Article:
Now, with these thoughts in mind, the goal of the Christian is simple when he or she engages the unbeliever:

Gently, and with reverence, confront this person's convictions, along with the inconsistency often displayed between those convictions and how the person really lives. Then you bring in the gospel by showing the person he can't truly place his trust in those chosen beliefs and the only person he can trust is the Living God who has given His son, Jesus Christ, to redeem a people called by His name and who restores an unbeliever to a functional spiritual relationship with his Creator.

I realize that's a mouth full, but that will be your goal.

How the evangelistic apologist will accomplish that goal differs from person to person, evangelist to evangelist.

The easiest way to challenge your friend will be to ask questions. Ask him why he believes the way he believes. If he is prone to make dogmatic assertions, ask him to explain what he means, or how it is exactly he can justify his dogmatic assertions. If he values the teaching of a particular individual or organization, ask him to explain why.

Basically, you are asking your friend about "politics and religion." You know, the old saying of how people don't like to speak about politics and religion. That is because those two subjects reveal a person's heart and what he or she values. Your questions should be the ones which reveal a person's heart, especially discovering what he or she thinks of death and eternity and the forgiveness of sins. Believe me, no matter how hardened an unbeliever may be, those subjects do occupy his mind frequently.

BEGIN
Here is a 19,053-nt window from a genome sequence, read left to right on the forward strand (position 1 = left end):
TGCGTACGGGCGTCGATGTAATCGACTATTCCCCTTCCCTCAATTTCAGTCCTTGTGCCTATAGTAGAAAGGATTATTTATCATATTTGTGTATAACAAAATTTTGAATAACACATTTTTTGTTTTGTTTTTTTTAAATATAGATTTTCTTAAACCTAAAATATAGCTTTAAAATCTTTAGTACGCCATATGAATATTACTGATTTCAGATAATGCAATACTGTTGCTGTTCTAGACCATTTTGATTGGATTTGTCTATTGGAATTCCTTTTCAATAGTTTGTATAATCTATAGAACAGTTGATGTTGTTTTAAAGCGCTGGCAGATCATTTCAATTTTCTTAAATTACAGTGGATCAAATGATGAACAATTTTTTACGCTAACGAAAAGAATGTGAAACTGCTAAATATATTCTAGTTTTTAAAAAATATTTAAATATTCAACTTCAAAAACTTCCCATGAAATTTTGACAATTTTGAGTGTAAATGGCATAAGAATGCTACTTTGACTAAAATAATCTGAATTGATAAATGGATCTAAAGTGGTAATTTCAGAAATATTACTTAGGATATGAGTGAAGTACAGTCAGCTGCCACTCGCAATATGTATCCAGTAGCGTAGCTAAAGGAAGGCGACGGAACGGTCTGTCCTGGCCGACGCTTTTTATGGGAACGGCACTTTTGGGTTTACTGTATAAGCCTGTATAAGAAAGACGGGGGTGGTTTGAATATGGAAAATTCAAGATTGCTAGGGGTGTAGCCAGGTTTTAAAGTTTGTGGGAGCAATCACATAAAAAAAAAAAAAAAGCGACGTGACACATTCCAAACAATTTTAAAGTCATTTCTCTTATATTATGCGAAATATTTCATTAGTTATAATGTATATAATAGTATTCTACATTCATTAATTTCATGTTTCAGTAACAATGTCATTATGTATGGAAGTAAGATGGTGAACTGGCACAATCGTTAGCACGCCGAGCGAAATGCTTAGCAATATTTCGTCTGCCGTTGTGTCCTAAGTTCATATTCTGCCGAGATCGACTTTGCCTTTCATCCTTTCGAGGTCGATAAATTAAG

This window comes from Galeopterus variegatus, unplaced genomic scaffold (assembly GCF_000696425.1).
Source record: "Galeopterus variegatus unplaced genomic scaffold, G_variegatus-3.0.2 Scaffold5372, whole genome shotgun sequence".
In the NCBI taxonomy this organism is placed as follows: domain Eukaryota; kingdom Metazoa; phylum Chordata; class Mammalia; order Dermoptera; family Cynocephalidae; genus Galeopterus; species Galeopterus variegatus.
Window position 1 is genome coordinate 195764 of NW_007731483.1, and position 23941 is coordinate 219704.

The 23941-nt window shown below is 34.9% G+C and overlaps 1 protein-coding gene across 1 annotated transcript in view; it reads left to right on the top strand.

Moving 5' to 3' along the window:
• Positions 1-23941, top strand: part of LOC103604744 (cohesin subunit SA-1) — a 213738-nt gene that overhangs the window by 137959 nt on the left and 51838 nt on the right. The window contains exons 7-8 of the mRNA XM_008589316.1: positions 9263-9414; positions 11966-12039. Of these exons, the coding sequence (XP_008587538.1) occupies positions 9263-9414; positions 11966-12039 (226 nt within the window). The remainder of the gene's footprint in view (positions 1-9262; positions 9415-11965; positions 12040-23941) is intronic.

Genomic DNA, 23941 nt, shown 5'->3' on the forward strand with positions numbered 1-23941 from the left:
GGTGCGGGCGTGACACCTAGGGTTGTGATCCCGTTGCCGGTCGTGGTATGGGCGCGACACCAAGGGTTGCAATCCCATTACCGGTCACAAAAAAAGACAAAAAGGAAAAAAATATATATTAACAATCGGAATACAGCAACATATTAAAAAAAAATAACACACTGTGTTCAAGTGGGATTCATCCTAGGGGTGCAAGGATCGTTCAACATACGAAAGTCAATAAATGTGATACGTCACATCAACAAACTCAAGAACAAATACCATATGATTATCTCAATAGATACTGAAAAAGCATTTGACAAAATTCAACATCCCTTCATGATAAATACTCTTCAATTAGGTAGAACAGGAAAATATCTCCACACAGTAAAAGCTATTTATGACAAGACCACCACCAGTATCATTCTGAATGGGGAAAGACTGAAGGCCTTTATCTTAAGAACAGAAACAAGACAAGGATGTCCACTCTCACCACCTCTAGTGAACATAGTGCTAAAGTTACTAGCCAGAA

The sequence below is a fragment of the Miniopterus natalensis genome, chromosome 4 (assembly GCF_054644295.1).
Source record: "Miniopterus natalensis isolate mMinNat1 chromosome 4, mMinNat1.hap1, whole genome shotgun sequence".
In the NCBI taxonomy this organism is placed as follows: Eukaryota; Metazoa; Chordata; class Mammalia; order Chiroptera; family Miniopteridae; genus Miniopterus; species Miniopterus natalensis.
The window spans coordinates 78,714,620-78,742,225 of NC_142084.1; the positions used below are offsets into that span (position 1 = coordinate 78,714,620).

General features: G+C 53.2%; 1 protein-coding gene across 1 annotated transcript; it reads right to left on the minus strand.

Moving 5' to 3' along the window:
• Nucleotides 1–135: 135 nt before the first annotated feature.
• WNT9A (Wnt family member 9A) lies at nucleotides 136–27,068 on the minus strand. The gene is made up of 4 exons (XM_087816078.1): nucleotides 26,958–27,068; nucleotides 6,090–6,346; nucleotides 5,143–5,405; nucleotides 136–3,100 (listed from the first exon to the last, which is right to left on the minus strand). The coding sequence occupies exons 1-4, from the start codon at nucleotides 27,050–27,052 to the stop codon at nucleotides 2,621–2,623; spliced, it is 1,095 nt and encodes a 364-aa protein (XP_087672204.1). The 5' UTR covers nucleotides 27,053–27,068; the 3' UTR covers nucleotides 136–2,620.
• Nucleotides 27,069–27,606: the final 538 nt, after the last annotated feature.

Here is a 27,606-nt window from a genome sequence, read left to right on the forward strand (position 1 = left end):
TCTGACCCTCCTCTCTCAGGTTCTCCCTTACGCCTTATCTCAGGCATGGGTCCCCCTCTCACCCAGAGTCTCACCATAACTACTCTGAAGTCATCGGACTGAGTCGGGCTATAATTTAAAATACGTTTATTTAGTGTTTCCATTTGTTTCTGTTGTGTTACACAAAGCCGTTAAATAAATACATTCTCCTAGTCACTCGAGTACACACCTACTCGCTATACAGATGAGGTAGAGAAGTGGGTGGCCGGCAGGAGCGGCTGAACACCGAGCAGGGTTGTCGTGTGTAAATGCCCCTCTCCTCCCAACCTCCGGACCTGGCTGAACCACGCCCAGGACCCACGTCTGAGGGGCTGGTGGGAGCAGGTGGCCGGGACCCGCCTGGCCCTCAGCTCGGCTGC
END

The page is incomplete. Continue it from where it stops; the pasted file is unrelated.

And, all the while you are challenging your friend, you should be unashamedly bringing to bear upon his world view the Word of God and the Gospel. Never abandon the foundation of God's Word on which you stand. It alone is your authority. The person may mockingly accuse you of blindly believing the Bible, but he is also blindly following an authority, even though he may not realize it.

In my next post, I will flesh out some pitfalls Christians struggle with when they engage the world.



Blogger thomas4881 said...

Good article Fred. I think this is one of the more important articles you've displayed. It's definetly something that needs to be read over and over until people understand.

One interesting point is how most non-Christians live inconsistent with their world view. I know as a Christian to even begin to live inconsistent with absolute obedience to Christ makes the Christian feel terrible in many ways, because God is quick to discipline those he loves. The unbeliever doesen't feel the same when they live inconsistent with their world view. They don't feel terrible living inconsistently with their convictions. That to me is a very fascinating reality of the elect.

6:42 PM, June 12, 2007